IO – The problem of waste, and especially that of plastic waste, will never be resolved unless and until people’s behavior concerning waste changes. This is how I Made Janur Yasa (55), initiator of the Plastic Exchange business and movement in Bali, changed plastic waste behavior in his beloved Island – and how he was nominated as one of Top 10 CNN Heroes of 2021.
Plastic Exchange started in the Banjar or Community of Jangkahan, Batuaji Village, District of Kerambitan, Regency of Tabanan, Bali in May 2020. It is the realization of Janur Yasa’s idea on how to resolve plastic pollution in Bali while helping the people who are hard hit by the pandemic. Basically, he exchanges plastic waste for rice.
Janur Yasa believes that rice obtained by exchanging with plastic waste will be more meaningful to the exchanger, as they have spent some effort to collect and separate the waste. The movement itself is based on a local wisdom in terms of a value that is uniquely Balinese: Tri Hita Karana, or the Three Harmonies of Prosperity. In order to prosper and be happy on Earth, people must maintain three harmonies: harmony with the Divine, harmony with fellow men, and harmony with the environment.
Janur Yasa partners with companies that need plastic materials for processing and reprocessing. He sells the plastic waste that he gets from the people to them, and uses the money to buy rice to pay for the plastic. The amount of rice he gives away depends on the type and amount of plastic he gets. “It’s a really circular economy: we buy the rice from local farmers, which gives them money; we support the companies, which employ people and move the economy; and finally, the people themselves – including farmers and employees – collect the waste. This is how we clean the environment and feed the people of our communities at the same time,” he said.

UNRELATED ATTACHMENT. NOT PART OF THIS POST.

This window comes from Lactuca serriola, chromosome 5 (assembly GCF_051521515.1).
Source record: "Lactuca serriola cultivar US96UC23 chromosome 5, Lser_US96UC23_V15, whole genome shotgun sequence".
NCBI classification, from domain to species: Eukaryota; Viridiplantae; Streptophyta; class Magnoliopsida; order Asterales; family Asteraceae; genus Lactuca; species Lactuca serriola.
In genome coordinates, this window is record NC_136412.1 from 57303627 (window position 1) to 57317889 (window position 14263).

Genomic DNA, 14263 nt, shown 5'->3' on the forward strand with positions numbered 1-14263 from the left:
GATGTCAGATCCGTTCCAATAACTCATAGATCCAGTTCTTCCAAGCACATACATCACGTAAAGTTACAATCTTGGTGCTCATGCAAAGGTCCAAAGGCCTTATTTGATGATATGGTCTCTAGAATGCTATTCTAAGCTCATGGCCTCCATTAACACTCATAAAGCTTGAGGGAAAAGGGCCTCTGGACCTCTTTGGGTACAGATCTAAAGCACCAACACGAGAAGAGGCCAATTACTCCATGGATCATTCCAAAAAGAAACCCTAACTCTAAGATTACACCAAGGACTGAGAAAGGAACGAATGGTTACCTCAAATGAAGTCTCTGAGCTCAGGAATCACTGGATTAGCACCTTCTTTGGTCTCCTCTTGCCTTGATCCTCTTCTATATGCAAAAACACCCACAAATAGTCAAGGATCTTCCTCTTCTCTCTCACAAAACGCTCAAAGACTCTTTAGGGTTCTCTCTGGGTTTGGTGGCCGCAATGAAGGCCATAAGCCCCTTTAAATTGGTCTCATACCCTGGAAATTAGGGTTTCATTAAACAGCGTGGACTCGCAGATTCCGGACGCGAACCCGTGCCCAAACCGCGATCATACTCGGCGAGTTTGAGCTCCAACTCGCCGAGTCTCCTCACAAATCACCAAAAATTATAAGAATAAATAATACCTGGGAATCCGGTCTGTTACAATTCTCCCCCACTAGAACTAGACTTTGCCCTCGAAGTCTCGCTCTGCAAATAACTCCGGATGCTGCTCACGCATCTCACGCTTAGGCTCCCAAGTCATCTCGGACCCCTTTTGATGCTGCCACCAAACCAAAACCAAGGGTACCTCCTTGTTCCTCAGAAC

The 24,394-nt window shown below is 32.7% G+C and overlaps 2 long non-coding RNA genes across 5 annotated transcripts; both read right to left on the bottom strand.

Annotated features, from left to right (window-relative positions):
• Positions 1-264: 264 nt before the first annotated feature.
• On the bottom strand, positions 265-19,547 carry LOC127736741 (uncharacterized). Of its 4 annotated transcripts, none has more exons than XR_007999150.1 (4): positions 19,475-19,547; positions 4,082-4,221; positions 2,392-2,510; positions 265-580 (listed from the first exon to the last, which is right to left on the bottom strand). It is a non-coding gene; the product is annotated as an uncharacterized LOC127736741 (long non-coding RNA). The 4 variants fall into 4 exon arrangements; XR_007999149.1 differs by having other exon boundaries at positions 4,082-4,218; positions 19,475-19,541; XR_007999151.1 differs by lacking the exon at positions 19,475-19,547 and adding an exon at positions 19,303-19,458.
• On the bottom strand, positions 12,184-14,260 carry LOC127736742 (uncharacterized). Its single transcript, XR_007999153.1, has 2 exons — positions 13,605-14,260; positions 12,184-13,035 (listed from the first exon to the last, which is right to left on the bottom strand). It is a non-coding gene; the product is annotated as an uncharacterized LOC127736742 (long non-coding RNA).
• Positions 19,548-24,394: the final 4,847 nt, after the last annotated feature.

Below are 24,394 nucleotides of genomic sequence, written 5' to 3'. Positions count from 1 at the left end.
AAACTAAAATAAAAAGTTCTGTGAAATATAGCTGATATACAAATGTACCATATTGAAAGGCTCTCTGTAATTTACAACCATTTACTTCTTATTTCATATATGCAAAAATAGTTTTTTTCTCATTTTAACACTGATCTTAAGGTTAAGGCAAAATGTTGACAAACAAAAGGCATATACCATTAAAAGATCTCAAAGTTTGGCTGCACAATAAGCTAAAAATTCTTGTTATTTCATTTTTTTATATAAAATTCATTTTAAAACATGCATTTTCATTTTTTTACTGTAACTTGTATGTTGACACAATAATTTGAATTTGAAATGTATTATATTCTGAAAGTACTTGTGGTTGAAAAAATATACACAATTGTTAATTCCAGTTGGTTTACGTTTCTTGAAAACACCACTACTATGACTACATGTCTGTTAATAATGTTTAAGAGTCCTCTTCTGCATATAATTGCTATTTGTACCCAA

Naturally, Janur Yasa started the whole enterprise in his own village. As it succeeds, the program gradually expands to the other villages in Bali. “I got to thinking, ‘Hey, if it works in my village, it will work elsewhere!’ To my surprise, it became much bigger than what I imagined at frst,” he said.
The program socially unites local communities or banjars. It runs in two hundred villages – and counting. Everyone helps each other collect plastic waste from their homes, the streets, the rivers, the beaches, everywhere to exchange with rice every month. “The program helps feed thousands of families on the island and gathered nearly 300 tons of plastic waste for recycling. It really brings happiness to everyone – teenagers coming in with a smile to get rice for their families – parents, single people, old people, children with their fathers and mothers. This is what keeps me going, just seeing how excited they are,” he said.
Janur Yasa feels gratified to see how much people enjoy bartering their plastic waste for rice. He is proud to be able to resolve the issue of plastic waste, which pollutes the environment and is a danger in many ways, even if partially. Generally, the Balinese are very close to nature. They believe that nature is part of their souls, and they really care about the environment. But why does plastic pollution occur in Bali anyway? The answer: lack of education and lazy habits.
“That’s the only thing you can do. Here, we educate people in order to change their habits. My method is by showing people example through my own actions. Me and my staff, we educate the people on how to separate types of plastic waste, we show them that it is fun as well as useful,” Janur Yasa said. “People here gather and work very well with each other indeed. We show people how to help their families and each other by doing their part. So as soon as they know why plastic waste needs to be disposed of properly, as soon as they are taught how to do it, they are eager to help out and make changes in Bali.” (des)